When mapping or implementing your device acquisition and maintenance plans, don't forget about the importance of display as a factor in the end user experience.
To an end user, the display is the entry point into the access of corporate information. Yet many organizations do not think about the display as a factor in the end user experience. As evidence of this point, many organizations do not manage displays as a fleet, rather simply “riding them ‘til they die”. As a technology refresh strategy, this likely does not result in a favorable end user experience. The end user experience has now become a key metric of IT along with continuous cost improvement and innovation.
With Windows 10 and the consumerization of IT, application modernization and touch now become relevant to the end user community since applications will be synchronized across desktop, laptops, tablets and smart phones. If the display technology is 5 years old, the definition, clarity and basic presentation is less than what end user’s experience and results in productivity as well could decline.
Many businesses still think that aging displays represent the best set of economics. If this is solely about CapEX and simply not spending, this is a short conversation since of course a business can keep display technology for quite a while. However, if sustainability, disposal and energy management are considered, plus the improvement in productivity including the lower entry pricing for displays, then not so much of an economic advantage. A 5 year old display could consume $30 per year more power (over 5 years that approaches $150, or the cost of a new display). Add to that the cost to dispose, which could be another $20 to $30, and we have the making of a business case. If power management is then added to the equation, the display refresh could take on a new set of compelling economics.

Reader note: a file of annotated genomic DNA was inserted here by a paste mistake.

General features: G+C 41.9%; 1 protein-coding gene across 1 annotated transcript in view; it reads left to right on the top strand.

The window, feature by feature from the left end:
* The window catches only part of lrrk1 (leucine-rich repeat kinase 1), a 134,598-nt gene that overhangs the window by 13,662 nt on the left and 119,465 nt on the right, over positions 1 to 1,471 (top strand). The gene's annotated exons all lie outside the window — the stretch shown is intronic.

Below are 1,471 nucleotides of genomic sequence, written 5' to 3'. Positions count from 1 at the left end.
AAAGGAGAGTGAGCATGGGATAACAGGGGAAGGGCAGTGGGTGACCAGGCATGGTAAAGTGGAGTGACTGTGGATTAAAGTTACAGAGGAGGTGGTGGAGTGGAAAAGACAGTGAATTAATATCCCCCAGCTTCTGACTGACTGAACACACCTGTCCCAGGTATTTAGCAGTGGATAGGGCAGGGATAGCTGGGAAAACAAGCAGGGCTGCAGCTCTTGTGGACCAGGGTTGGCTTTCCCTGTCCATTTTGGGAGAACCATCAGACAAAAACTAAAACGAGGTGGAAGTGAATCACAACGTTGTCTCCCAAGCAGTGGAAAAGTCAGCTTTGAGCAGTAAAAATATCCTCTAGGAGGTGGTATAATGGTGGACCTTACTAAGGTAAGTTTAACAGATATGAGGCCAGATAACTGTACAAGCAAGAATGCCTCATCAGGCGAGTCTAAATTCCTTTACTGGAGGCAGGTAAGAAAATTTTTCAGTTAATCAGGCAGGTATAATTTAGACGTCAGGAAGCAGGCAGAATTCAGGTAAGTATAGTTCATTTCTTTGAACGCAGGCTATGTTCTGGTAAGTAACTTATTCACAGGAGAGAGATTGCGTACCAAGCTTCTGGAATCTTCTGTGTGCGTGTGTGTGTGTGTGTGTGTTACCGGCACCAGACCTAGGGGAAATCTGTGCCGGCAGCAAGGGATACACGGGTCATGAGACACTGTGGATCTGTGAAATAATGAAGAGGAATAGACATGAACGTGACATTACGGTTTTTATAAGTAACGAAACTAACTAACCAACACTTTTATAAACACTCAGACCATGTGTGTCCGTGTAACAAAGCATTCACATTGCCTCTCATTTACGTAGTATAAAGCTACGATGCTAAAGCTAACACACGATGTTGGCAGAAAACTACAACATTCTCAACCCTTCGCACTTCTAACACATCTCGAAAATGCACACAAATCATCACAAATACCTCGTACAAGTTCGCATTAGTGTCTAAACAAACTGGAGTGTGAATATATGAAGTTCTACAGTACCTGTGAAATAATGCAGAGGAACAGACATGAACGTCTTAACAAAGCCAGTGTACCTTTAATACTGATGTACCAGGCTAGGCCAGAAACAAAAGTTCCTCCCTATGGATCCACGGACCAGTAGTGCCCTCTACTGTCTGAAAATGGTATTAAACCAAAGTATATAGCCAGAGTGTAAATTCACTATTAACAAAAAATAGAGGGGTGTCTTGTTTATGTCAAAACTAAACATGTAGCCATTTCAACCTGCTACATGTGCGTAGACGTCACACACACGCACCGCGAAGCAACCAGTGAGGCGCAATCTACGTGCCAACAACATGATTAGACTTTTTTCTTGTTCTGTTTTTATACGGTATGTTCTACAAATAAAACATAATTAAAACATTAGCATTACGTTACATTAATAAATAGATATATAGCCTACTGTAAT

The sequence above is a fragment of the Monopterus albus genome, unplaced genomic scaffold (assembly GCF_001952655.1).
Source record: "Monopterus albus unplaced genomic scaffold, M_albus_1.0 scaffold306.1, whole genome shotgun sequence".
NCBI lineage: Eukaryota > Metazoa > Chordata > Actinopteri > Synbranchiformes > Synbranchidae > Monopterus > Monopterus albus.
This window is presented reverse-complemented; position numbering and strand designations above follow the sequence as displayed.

Windows 10 adoption will drive a lot of change into the organization. This might be the opportune time to re-examine the current strategy for displays and align to the current trends in the market place. Similar to a managed print or a managed desktop strategy, to an end user a managed display is a key element in the relationship between the end user and IT.
This is a guest blog, written by Bruce Michelson, National Lifecylcle Manager at HP, on behalf on our sponsor.